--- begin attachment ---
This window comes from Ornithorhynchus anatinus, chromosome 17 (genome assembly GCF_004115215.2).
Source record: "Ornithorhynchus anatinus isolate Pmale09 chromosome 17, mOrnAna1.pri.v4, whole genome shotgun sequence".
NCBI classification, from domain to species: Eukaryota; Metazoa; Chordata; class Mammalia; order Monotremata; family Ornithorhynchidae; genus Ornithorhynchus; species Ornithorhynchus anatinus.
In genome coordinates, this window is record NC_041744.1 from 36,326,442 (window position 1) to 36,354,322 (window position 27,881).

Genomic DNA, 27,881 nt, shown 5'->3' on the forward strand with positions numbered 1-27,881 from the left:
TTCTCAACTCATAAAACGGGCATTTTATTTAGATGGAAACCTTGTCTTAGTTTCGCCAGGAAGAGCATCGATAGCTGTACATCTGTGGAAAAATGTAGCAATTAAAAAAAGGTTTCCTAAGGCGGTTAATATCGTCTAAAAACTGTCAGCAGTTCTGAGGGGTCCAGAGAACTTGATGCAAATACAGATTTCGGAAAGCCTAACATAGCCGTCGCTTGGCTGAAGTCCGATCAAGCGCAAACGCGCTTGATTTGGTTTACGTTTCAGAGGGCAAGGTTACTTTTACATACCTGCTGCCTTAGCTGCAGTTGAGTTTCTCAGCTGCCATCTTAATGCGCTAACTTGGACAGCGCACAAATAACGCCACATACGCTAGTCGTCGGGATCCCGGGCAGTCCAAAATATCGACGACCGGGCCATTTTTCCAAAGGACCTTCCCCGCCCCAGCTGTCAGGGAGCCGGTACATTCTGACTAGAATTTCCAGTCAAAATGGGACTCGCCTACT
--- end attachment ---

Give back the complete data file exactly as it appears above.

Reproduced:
This window comes from Ornithorhynchus anatinus, chromosome 17 (genome assembly GCF_004115215.2).
Source record: "Ornithorhynchus anatinus isolate Pmale09 chromosome 17, mOrnAna1.pri.v4, whole genome shotgun sequence".
NCBI classification, from domain to species: Eukaryota; Metazoa; Chordata; class Mammalia; order Monotremata; family Ornithorhynchidae; genus Ornithorhynchus; species Ornithorhynchus anatinus.
In genome coordinates, this window is record NC_041744.1 from 36,326,442 (window position 1) to 36,354,322 (window position 27,881).

Genomic DNA, 27,881 nt, shown 5'->3' on the forward strand with positions numbered 1-27,881 from the left:
TTCTCAACTCATAAAACGGGCATTTTATTTAGATGGAAACCTTGTCTTAGTTTCGCCAGGAAGAGCATCGATAGCTGTACATCTGTGGAAAAATGTAGCAATTAAAAAAAGGTTTCCTAAGGCGGTTAATATCGTCTAAAAACTGTCAGCAGTTCTGAGGGGTCCAGAGAACTTGATGCAAATACAGATTTCGGAAAGCCTAACATAGCCGTCGCTTGGCTGAAGTCCGATCAAGCGCAAACGCGCTTGATTTGGTTTACGTTTCAGAGGGCAAGGTTACTTTTACATACCTGCTGCCTTAGCTGCAGTTGAGTTTCTCAGCTGCCATCTTAATGCGCTAACTTGGACAGCGCACAAATAACGCCACATACGCTAGTCGTCGGGATCCCGGGCAGTCCAAAATATCGACGACCGGGCCATTTTTCCAAAGGACCTTCCCCGCCCCAGCTGTCAGGGAGCCGGTACATTCTGACTAGAATTTCCAGTCAAAATGGGACTCGCCTACT